Jacksonville Jaguars owner Shahid Khan’s bid to buy London’s Wembley Stadium hinges on government demands over limits on sponsorship deals and naming rights, according to the Financial Times.
The Pakistani-American billionaire, who also owns Premier League side Fulham, made a UK£600 million bid to buy English soccer’s 90,000-seater home back in April, but the deal is now reportedly dependent on ensuring the historic status of the venue is protected. This could mean prohibiting the use of large-scale banner advertising across the outside of the stadium by a corporate brand.
“There seems to be a new-found desire at the FA (Football Association) to move this forward at pace,” one source close to the talks told the Financial Times. “Where the ball has been held for the past month is with the public bodies.”
The organisations at the heart of discussions include Sport England, the body that promotes grassroots sport, the Mayor of London’s office and the Department of Culture, Media and Sport.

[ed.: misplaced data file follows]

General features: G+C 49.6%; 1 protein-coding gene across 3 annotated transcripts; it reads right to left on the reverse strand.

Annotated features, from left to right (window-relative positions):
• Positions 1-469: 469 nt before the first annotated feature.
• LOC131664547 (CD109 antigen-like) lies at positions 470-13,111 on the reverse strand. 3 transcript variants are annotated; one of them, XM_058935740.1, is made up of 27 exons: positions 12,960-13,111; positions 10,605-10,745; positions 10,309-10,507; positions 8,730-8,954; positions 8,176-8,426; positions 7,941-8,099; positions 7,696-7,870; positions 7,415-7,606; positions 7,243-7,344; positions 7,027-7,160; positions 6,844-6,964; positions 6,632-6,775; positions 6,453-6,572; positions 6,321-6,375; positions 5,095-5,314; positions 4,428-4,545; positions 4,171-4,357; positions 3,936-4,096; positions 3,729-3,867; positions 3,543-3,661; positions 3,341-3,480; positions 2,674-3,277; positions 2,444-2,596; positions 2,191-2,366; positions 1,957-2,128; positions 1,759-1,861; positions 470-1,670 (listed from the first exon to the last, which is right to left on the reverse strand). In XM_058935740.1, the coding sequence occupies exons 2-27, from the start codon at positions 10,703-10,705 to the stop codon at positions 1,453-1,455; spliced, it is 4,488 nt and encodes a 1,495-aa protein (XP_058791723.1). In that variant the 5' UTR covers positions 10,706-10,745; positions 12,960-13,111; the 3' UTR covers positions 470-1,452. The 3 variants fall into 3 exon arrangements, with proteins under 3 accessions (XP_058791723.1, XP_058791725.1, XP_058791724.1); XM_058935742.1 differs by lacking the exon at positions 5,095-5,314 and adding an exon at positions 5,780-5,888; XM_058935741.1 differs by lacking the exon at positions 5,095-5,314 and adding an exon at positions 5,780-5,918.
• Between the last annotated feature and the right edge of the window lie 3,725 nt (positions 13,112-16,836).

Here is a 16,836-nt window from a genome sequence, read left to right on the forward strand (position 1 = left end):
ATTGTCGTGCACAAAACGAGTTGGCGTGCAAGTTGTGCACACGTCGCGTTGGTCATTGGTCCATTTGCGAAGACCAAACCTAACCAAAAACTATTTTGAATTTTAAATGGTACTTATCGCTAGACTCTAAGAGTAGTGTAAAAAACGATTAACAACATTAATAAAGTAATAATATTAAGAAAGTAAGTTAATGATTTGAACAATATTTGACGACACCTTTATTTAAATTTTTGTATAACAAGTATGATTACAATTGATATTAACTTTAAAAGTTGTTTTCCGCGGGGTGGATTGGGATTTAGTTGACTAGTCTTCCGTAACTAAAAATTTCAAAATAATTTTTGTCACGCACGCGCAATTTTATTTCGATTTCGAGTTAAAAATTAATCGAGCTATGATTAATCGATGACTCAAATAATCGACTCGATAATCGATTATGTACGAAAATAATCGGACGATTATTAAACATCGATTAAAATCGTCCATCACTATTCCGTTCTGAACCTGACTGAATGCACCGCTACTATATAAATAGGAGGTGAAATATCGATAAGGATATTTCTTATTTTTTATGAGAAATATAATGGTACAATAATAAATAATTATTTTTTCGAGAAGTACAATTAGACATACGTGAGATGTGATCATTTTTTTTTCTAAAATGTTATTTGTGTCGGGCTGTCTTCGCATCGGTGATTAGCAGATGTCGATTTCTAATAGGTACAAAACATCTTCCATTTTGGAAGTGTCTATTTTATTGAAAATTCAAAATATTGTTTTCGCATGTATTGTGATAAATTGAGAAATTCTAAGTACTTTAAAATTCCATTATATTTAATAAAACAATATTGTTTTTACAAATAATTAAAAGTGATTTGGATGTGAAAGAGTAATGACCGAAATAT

The Financial Times says the government demands include that no sponsor can take naming rights to Wembley, a condition that is an extension of the current restrictions in place over the stadium’s use. Another demand is that the venue cannot be sponsored by a gambling company, which ties in with the FA’s blanket ban on deals with betting firms.
“For the FA to be an anchor tenant, it wouldn’t make sense to have a gambling association, even if it was third hand, because of the stances they have taken” said another source close to the negotiations, speaking to the Financial Times.
Khan has reportedly indicated that he is happy to accept the demands, but an agreement over sponsorship matters will need to be reached in the next couple of weeks if a deal is to be completed before the end of this year.